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Scientists map brain to decode inner thoughts

Neuroimaging reveals detailed word maps criss-cross the human cerebral cortex, mapping our encounters and "sticking" experiences to verbal cues.


What if a map of the brain could help us decode people's inner thoughts?

Scientists at the University of California, Berkeley, have taken a step in that direction by building a "semantic atlas" that shows in vivid colors and multiple dimensions how the human brain organizes language. The atlas identifies brain areas that respond to words that have similar meanings.

The work was funded by the National Science Foundation (NSF). Volunteers brains were scanned while listening to stories from The Moth Radio Hour a Public Broadcasting radio show in which people recount humorous and poignant autobiographical stories. Results of the scans show that at least 1/3 of each participant's cerebral cortex — including areas dedicated to high-level thoughts (cognition) — were involved in processing language heard from the program.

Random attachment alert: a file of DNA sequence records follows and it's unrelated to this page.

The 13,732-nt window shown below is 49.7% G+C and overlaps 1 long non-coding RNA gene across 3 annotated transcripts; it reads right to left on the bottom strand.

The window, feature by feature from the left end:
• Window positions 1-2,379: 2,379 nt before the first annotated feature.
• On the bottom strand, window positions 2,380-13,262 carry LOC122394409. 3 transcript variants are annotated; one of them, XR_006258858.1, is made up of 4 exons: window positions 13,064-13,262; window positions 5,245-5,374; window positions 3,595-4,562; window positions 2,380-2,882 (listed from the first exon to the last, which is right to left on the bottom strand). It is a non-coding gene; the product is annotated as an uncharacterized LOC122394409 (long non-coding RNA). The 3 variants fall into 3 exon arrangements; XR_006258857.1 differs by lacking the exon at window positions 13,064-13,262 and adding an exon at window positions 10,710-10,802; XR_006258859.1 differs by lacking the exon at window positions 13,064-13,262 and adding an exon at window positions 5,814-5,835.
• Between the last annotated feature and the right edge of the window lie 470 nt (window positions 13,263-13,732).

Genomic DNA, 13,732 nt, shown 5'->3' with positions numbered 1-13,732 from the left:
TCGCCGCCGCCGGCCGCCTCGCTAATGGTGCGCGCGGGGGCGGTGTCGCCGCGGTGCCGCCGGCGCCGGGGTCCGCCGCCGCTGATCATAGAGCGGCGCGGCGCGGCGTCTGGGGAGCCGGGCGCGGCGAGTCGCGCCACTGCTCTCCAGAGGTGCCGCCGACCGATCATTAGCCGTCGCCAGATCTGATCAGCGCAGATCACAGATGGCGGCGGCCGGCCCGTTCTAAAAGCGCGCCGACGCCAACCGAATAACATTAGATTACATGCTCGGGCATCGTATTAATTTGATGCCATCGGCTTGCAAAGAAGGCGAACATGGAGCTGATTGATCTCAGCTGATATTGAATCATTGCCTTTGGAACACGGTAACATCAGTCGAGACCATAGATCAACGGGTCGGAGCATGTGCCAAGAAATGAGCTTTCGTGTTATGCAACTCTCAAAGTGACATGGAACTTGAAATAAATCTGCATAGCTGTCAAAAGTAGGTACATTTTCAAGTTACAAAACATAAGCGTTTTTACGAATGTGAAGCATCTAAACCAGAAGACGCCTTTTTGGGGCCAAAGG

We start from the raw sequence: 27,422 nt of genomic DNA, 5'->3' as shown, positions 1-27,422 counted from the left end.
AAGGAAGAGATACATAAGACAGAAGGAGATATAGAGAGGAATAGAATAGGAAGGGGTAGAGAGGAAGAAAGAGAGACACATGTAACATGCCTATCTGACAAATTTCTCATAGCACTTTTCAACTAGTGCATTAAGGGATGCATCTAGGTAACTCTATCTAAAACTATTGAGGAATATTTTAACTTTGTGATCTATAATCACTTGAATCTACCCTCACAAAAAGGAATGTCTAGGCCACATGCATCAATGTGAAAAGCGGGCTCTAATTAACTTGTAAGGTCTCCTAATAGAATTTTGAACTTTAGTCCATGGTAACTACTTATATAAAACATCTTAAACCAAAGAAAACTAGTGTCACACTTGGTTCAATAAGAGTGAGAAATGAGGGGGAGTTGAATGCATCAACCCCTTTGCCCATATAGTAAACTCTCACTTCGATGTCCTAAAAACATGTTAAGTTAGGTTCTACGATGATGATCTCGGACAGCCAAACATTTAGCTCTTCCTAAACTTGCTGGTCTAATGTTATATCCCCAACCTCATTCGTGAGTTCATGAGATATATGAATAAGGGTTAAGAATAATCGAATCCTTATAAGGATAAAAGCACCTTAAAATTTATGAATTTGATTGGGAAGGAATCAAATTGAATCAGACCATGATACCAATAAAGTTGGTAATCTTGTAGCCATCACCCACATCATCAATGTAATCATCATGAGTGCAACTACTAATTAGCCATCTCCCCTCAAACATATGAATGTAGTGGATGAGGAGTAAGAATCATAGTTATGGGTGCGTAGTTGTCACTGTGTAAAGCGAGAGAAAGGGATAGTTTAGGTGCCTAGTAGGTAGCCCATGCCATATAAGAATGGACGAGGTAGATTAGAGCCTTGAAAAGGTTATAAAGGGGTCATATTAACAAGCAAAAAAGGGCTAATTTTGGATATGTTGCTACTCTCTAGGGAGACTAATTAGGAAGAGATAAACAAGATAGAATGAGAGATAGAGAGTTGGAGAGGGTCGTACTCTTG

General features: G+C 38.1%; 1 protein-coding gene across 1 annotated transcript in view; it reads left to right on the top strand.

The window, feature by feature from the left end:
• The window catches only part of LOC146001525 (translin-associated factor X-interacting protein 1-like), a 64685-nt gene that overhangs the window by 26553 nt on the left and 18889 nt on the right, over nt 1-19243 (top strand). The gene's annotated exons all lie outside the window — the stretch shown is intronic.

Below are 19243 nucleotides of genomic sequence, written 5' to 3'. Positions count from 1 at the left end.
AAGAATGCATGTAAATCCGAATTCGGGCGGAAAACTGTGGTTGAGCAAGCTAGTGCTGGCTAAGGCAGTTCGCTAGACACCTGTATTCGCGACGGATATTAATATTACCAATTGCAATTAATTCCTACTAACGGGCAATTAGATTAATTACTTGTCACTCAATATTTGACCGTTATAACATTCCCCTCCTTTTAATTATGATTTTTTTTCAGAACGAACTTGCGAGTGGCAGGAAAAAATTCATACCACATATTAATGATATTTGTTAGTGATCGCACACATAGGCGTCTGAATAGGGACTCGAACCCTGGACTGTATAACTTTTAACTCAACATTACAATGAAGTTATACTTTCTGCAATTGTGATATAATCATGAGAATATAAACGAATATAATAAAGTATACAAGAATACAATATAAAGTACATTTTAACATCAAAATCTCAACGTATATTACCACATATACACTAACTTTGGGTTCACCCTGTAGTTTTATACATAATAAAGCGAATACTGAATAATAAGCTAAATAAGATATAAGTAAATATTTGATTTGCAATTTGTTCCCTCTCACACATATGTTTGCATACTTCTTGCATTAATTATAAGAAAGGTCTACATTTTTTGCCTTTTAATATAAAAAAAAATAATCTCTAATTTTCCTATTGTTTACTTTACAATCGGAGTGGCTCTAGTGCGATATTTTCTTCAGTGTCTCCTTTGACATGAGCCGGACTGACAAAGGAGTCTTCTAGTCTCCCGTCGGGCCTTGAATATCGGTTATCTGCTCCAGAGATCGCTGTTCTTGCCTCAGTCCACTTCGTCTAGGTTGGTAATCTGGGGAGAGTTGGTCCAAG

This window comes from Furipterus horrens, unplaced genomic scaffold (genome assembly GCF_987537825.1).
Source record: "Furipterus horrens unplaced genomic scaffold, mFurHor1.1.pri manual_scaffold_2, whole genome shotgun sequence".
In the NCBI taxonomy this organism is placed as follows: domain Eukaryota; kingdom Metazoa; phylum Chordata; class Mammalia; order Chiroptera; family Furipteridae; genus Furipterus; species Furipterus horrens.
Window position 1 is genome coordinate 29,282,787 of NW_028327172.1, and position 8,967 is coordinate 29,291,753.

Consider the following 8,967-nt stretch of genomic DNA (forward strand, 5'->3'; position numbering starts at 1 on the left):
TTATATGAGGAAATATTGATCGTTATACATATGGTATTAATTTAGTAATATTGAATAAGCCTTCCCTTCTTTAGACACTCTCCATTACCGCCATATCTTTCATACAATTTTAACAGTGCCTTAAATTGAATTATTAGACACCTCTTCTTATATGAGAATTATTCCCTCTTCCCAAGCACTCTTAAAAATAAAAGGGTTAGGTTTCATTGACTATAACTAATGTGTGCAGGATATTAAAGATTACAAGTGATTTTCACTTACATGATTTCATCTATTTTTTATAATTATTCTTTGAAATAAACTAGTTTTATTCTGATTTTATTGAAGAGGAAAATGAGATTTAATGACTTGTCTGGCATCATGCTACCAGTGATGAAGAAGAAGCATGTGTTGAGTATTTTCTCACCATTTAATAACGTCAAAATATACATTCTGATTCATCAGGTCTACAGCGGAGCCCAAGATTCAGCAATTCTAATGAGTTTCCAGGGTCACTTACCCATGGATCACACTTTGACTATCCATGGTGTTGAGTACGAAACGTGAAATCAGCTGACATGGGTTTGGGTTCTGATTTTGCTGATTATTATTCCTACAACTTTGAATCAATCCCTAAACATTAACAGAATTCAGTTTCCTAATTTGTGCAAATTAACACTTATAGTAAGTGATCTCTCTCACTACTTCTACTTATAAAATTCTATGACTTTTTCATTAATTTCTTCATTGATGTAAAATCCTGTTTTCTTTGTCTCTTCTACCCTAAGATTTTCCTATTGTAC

The findings are published in the journal Nature, including a video of the brain map.

Notably, the study found different people have similar language maps."The similarity in semantic topography across different subjects is really surprising," said study lead author Alex Huth, a postdoctoral researcher in neuroscience at UC Berkeley.


Detailed maps show that our
brain organizes words by meaning.